Moving Up Mountains: “Complaining Does Nothing To Achieve A Goal”
Challenge New Zealand Course Teaches 18 Students Leadership’s Many Facets
By Stacey Hartmann, GlobaLinks NewsWire Editor
Words of encouragement.
Turns out these verbal motivators – not gear, muscle or outdoor experience – are the most powerful means of getting 18 North American college students up the side of a chilly New Zealand mountain.
The students, participating in a two-week Challenge New Zealand leadership program of GlobaLinks Learning Abroad June 8-24, faced plenty of obstacles as they started their all-day hike across unfamiliar mountain terrain with only a map and their wits to guide them.
It was Kelcii Peck’s day to lead the group. The 23-year-old senior at Kansas State University describes herself as “directionally challenged,” and to top it off, she wasn’t feeling well.
“I was worried everything was going to fall apart,” says Peck, a nutrition, exercise science and dietetics major from Wichita, Kan., who in her 18 years of playing basketball had felt more growing pains than personal growth in her experiences with leadership. “I was full of doubt that I could do it.”
Meanwhile, Drew Lattier, a 20-year-old junior accounting and operations management major at the University of South Carolina, was ready, yet again, to tackle a challenge presented to the group during its five days of exercises at The Sir Edmund Hillary Outdoor Pursuits Centre of New Zealand, named after the famous mountain climber and located near three of country’s most spectacular volcanic peaks.
What Lattier and the rest of group encountered that day represented one of their greatest challenges of the trip – and also one of the most rewarding of their many experiences.
It wouldn’t seem so, however, considering the resulting demands of the hike: eight hours of foot travel; crawling through caves; getting lost; running out of water; blisters, aches and strains; fragile emotions; and a rush against time to set up camp before the chilly night set in.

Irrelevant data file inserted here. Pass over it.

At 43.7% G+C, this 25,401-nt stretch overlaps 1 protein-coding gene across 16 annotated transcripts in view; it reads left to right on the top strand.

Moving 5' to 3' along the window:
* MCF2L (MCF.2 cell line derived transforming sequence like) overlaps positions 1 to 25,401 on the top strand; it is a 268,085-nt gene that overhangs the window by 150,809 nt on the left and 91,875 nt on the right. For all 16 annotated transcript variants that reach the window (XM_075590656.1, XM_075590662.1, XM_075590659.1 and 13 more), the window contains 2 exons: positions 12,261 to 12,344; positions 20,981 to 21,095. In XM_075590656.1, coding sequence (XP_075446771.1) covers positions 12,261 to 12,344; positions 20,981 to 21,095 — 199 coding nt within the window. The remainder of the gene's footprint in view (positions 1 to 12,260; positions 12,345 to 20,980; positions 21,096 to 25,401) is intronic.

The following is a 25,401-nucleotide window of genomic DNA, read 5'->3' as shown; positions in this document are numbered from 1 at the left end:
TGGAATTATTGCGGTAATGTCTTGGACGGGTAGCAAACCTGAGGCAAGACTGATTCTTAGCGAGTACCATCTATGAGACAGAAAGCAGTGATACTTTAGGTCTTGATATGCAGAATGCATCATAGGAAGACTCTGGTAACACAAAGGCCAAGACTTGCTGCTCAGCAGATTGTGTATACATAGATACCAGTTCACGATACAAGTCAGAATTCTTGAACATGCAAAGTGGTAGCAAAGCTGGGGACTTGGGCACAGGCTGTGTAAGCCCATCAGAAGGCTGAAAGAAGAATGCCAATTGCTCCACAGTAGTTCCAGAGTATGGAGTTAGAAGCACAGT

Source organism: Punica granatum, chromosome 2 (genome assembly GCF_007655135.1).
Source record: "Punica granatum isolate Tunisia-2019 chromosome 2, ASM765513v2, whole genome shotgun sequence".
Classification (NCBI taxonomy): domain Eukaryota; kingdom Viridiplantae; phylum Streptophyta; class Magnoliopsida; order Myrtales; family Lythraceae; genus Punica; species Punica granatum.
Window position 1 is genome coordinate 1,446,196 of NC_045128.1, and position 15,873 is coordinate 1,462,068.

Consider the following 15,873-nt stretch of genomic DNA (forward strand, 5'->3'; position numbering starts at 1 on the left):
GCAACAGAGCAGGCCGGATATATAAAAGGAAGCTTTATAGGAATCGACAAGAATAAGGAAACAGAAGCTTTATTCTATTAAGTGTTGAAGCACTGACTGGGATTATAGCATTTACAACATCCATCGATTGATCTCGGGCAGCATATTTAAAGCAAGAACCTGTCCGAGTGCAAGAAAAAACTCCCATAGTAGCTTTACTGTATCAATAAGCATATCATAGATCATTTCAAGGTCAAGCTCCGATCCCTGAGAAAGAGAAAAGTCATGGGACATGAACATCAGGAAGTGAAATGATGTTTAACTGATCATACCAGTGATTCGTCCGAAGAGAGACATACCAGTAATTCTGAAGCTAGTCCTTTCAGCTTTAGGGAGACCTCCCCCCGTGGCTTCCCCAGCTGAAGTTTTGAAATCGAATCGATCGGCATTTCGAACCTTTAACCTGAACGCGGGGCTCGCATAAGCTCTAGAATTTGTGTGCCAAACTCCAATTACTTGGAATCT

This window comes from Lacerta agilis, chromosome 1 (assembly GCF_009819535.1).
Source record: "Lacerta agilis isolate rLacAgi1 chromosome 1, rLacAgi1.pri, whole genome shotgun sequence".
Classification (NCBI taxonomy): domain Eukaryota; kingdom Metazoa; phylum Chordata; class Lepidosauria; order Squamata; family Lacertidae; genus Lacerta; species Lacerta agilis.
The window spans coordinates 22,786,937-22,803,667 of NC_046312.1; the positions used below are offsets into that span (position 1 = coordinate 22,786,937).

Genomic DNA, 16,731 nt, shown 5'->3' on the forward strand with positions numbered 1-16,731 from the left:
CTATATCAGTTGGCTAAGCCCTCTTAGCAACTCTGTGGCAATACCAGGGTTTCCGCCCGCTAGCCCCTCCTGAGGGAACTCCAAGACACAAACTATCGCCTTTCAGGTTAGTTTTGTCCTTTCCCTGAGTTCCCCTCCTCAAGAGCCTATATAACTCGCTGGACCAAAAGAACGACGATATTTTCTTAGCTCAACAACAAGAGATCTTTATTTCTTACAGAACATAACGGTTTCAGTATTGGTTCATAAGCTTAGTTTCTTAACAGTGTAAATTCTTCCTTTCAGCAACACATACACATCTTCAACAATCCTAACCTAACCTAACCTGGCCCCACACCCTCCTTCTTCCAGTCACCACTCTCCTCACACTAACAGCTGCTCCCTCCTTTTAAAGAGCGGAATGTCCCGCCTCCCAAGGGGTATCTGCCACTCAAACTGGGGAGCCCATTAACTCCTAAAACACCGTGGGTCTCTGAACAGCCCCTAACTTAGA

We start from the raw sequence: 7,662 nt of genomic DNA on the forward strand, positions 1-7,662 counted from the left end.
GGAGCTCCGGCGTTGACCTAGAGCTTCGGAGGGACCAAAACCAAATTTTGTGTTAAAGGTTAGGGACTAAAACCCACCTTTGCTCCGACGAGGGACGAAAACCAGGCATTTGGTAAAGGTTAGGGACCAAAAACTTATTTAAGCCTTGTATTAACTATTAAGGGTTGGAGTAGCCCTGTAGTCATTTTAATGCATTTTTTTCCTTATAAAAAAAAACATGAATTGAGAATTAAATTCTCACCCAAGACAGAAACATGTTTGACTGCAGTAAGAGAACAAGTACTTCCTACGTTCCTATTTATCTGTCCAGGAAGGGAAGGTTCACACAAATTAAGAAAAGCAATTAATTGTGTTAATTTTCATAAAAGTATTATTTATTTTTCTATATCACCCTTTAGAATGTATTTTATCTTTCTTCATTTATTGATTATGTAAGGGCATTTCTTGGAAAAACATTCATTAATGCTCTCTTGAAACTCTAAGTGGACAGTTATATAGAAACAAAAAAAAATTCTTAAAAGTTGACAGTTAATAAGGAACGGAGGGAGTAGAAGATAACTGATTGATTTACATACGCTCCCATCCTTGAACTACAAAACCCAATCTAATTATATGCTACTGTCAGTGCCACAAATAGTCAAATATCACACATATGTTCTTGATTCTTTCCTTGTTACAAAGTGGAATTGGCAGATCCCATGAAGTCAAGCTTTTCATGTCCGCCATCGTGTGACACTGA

“Somehow, we bonded together and found a way to keep going,” says Lattier, who is from Kingsport, Tenn. “Somehow, we made the best of a difficult situation and learned that complaining does nothing to achieve a goal.”
In the end, they accomplished what they’d set out to do. They made it to camp – together – and back down.
“I was really amazed by the verbal encouragement,” Peck says.
She saw members of the group help one another carry heavy packs and lend their hands to fellow hikers over tricky terrain and slick areas of the trail.
“It felt almost as if we’d become a family in that short two weeks,” Peck says. “Everybody was on each other’s team and wanted each other to be successful.
For Peck, it was the leadership challenge that restored confidence in her abilities.
“I had people come up and say to me afterwards that I was confident,” she says, “and they felt safe while I was leading that we weren’t just wandering into the abyss.”
The many leadership lectures, journal entries, Maori cultural lessons and outdoor challenges left her with lasting impressions, too, mainly that she should branch out and get to know more people and embrace with confidence her leadership skills.
“There was a closeness that happened that I really didn’t expect,” she says. “It made me realize how distant I’d become over the years.”
The group is making sure not to let the physical distance between them blunt the impact of their time together, so they keep in touch via text and Facebook.
“I would say that every single one of the students was affected by the course,” says Michael Creech, a GlobaLinks Learning Abroad regional director who led the group, “and while they all took away something different, and each had their own challenges, they came together as a team more than I thought possible over just a couple of weeks.”
Since returning, the group has created T-shirts, designed by Peck and based on group input, that feature the Maori “koru,” a symbol for new beginnings and friendships, other symbols of their experiences and participants’ names in a circle.
For Lattier, the lessons learned in New Zealand are finding real purpose in his daily life.
“It’s a can-do attitude that I took back from that experience,” he says, “that really has given me even more of a drive to never stop going for my goals.”Print